|DHS Secretary Napolitano|
She said her department’s almost $40 billion budget would get an additional $5.5 billion for the Disaster Relief Fund (DRF) provided separately, pursuant to the Budget Control Act of 2011 (BCA). She noted, as the President did in his earlier announcement, that because of the slower economy, DHS’ net discretionary amount is slightly -- 0.5 percent -- below the FY 2012 enacted level, but still remains focused on its core mission with robust funding.
“Ten years after the September 11th attacks, America is stronger and more secure today, thanks to the strong support of Congress; the tremendous work of the men and women of DHS and our local, state and federal partners across the homeland security enterprise,” said Secretary Napolitano. “The Department’s FY 2013 budget request preserves core frontline priorities by cutting costs, sharing resources across components, and streamlining operations wherever possible.”
Echoing the president’s remarks, Napolitano said the FY 2013 budget redirects over $850 million in base resources from administrative and mission support areas, including contracts, personnel (through attrition), information technology, travel, personnel moves, overtime, directed purchasing, professional services, and vehicle management to frontline operations. Through a department-wide Efficiency Review, that Napolitano said began in 2009, as well as other cost-saving initiatives, the agency has identified over $3 billion in cost avoidances and reductions, and redeployed those funds to mission-critical initiatives.
The FY 2013 budget request prioritizes mission areas outlined in the Department’s 2010 Quadrennial Homeland Security Review and the 2010 Bottom-Up Review, the first complete effort undertaken by the Department to align its resources with a comprehensive strategy to meet the nation’s homeland security needs, she said.
She listed several priorities for the department in 2013 fiscal year.
Preventing terrorism and enhancing security were at the top of her list. She said those two goals were the department’s founding mission and will remain its top priority. The FY 2013 budget continues to support secure transportation with layered detection system focusing on risk-based screening, enhanced targeting and information sharing efforts to interdict threats and dangerous people at the earliest point possible. The budget, she said, also supports the administration’s Global Supply Chain Security Strategy across air, land, and sea modes of transportation by strengthening efforts to prescreen and evaluate high-risk containers before they are shipped to the U.S. and annualizing positions that provide the capacity to address security vulnerabilities overseas.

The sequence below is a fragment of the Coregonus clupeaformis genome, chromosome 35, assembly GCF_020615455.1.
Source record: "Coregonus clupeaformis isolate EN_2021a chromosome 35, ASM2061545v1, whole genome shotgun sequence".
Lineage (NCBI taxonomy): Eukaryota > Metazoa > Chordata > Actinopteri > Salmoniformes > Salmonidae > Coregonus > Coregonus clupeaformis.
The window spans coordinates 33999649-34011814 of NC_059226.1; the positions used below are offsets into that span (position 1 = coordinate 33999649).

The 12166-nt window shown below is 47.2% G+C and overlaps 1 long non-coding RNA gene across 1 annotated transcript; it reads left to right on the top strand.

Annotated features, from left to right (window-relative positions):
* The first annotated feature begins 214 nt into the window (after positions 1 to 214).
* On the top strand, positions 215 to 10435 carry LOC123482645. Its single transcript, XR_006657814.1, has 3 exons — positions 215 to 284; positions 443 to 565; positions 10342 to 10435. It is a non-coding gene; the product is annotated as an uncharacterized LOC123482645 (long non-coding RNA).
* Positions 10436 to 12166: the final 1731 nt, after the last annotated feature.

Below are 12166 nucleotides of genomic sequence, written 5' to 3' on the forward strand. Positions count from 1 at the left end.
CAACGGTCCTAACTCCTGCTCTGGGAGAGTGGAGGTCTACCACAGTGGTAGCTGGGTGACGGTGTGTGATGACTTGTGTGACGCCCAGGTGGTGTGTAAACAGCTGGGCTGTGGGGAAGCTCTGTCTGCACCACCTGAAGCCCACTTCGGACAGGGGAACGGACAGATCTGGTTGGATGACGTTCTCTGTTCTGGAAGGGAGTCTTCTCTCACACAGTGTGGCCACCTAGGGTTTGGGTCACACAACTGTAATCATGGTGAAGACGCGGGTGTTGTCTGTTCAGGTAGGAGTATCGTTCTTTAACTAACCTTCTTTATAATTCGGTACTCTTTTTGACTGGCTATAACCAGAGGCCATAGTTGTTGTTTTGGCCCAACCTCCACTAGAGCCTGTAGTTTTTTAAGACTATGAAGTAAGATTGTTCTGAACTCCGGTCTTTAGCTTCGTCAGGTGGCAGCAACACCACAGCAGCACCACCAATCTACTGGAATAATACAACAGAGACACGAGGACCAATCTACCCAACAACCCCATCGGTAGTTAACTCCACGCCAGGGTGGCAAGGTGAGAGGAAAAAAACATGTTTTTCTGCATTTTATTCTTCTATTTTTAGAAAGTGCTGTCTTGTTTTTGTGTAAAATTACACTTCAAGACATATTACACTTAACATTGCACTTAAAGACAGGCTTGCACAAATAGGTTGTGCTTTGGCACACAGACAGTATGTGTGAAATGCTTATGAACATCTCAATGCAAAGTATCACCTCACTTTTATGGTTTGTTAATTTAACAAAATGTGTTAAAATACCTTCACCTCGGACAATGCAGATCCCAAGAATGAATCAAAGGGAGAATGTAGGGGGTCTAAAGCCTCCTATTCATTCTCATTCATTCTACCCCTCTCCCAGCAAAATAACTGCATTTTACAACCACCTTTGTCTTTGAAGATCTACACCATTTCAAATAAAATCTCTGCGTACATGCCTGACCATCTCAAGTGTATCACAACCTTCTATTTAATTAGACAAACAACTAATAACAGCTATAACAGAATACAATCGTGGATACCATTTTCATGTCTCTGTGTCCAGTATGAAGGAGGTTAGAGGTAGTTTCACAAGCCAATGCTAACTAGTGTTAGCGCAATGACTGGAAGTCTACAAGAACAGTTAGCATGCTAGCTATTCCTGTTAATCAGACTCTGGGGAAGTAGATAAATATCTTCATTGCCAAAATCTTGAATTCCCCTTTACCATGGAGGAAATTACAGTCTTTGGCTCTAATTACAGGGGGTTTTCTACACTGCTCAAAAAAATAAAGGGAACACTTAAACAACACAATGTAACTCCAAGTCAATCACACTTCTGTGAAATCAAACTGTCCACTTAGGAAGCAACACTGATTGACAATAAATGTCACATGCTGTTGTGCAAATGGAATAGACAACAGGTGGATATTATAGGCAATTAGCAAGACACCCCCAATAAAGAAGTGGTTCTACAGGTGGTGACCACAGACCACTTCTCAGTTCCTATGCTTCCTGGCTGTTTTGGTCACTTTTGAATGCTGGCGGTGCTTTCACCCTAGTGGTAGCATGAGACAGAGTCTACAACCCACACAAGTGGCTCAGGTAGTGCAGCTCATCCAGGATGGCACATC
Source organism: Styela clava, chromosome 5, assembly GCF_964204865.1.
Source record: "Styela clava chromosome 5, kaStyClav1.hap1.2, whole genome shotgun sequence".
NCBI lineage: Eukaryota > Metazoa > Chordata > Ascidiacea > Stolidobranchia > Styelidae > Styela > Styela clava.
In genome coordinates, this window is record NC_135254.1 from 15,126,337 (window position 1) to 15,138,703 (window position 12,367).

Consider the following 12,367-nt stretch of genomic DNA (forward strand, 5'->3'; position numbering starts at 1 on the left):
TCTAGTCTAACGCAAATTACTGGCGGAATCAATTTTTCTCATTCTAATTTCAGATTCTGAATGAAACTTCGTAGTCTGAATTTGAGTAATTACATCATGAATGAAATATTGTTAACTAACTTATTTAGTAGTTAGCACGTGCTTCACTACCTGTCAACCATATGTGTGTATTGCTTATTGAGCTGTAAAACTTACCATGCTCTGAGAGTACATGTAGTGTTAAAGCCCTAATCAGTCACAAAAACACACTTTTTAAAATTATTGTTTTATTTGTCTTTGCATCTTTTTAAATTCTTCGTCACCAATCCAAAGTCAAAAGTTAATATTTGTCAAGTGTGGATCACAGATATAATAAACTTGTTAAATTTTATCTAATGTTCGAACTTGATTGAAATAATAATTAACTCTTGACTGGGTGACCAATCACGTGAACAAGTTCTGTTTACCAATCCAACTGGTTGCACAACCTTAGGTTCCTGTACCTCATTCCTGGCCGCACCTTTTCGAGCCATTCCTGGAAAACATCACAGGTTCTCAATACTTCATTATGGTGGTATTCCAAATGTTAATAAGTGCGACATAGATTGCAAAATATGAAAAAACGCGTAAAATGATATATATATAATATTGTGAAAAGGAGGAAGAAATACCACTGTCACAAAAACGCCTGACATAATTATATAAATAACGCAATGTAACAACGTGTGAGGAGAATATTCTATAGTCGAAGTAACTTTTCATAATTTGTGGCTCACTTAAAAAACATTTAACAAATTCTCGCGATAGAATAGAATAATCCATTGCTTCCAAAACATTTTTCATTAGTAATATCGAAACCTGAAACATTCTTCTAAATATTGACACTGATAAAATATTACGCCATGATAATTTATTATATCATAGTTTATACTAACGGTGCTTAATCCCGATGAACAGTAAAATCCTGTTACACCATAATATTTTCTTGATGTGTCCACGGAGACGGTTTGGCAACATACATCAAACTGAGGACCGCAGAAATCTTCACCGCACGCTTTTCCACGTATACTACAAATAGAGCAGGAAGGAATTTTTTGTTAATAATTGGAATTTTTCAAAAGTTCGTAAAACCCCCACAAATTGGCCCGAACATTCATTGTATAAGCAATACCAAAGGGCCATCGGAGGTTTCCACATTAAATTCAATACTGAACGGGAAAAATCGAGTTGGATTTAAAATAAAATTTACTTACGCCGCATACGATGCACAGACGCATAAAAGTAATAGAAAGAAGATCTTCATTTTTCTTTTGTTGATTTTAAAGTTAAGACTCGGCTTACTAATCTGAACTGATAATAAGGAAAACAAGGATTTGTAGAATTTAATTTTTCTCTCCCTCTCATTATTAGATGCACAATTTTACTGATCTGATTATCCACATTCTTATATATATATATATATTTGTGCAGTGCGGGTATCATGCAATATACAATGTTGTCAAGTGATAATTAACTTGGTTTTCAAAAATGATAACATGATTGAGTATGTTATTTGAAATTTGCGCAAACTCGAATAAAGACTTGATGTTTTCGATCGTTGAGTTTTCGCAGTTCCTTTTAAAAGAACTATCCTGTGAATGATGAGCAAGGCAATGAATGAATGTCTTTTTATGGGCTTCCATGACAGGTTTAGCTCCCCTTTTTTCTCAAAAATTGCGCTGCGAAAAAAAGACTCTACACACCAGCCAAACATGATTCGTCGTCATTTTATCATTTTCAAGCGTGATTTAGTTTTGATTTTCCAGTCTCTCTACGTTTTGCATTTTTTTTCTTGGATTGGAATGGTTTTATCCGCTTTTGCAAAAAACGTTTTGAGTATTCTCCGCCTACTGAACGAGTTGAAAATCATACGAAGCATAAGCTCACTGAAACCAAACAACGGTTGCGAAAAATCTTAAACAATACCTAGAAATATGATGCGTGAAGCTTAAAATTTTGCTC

Napolitano also said the budget contains funding for Securing the Cities programs aimed protecting the “highest risk cities” from radiological or nuclear attack and national bio preparedness and response efforts. The budget will also continue to support state and local partners through a new consolidated grant program, training, fusion centers, and intelligence analysis and information sharing on a wide range of critical homeland security issues.
The budget will continue with “unprecedented” focus on border security, said Napolitano, noting that her agency has deployed unparalleled levels of personnel, technology, and resources to the southwest border, in particular. The department has also made critical improvements on the northern border and to maritime borders. She noted the budget contains money to support 21,370 Border Patrol agents and 21,186 CBP Officers at ports of entry as well the continued deployment of proven, effective surveillance technology along the highest trafficked areas of the southwest border.
Additionally, the budget also has money to invest in recapitalization of Coast Guard assets including the sixth National Security Cutter, Fast Response Cutters as well as the renovation and restoration of shore facilities. It also includes resources to ensure that the Coast Guard’s aviation fleet is mission-ready and provides operational funding for new assets coming on line, she said.
The department will continue to prioritize immigration enforcement activities, back recently-introduced policy directives and training for the field under the proposal, said Napolitano. DHS and Immigrations and Customs Enforcement have moved in recent months to prioritize identification and removal of criminal aliens and repeat immigration law violators, recent border entrants and immigration fugitives. Perhaps more controversially, Napolitano said her department will continue to implement Secure Communities nationwide. She said she expected that the biometric identification program, coupled with continued collaboration with the Department of Justice on the detained docket and priority cases, would continue to increase the number of criminal aliens and other priority individuals who are identified and removed. She said the budget provides the resources needed to address this changing population, while continuing to support Alternatives to Detention, detention reform, and immigrant integration efforts. The budget also focuses on monitoring and compliance, promoting adherence to worksite-related laws through criminal prosecutions of egregious employers, Form I-9 inspections, and expansion of E-Verify, she said.
The FY 2013 budget makes significant investments in Cyber security, she said, expediting deployment of EINSTEIN 3 to prevent and detect intrusions on government computer systems; increasing federal network security of large and small agencies; and continuing development a Cyber security workforce. The budget also focuses on combating Cyber crimes, targeting large-scale producers and distributors of child pornography and preventing attacks against U.S. critical infrastructure through Financial Crimes Task Forces.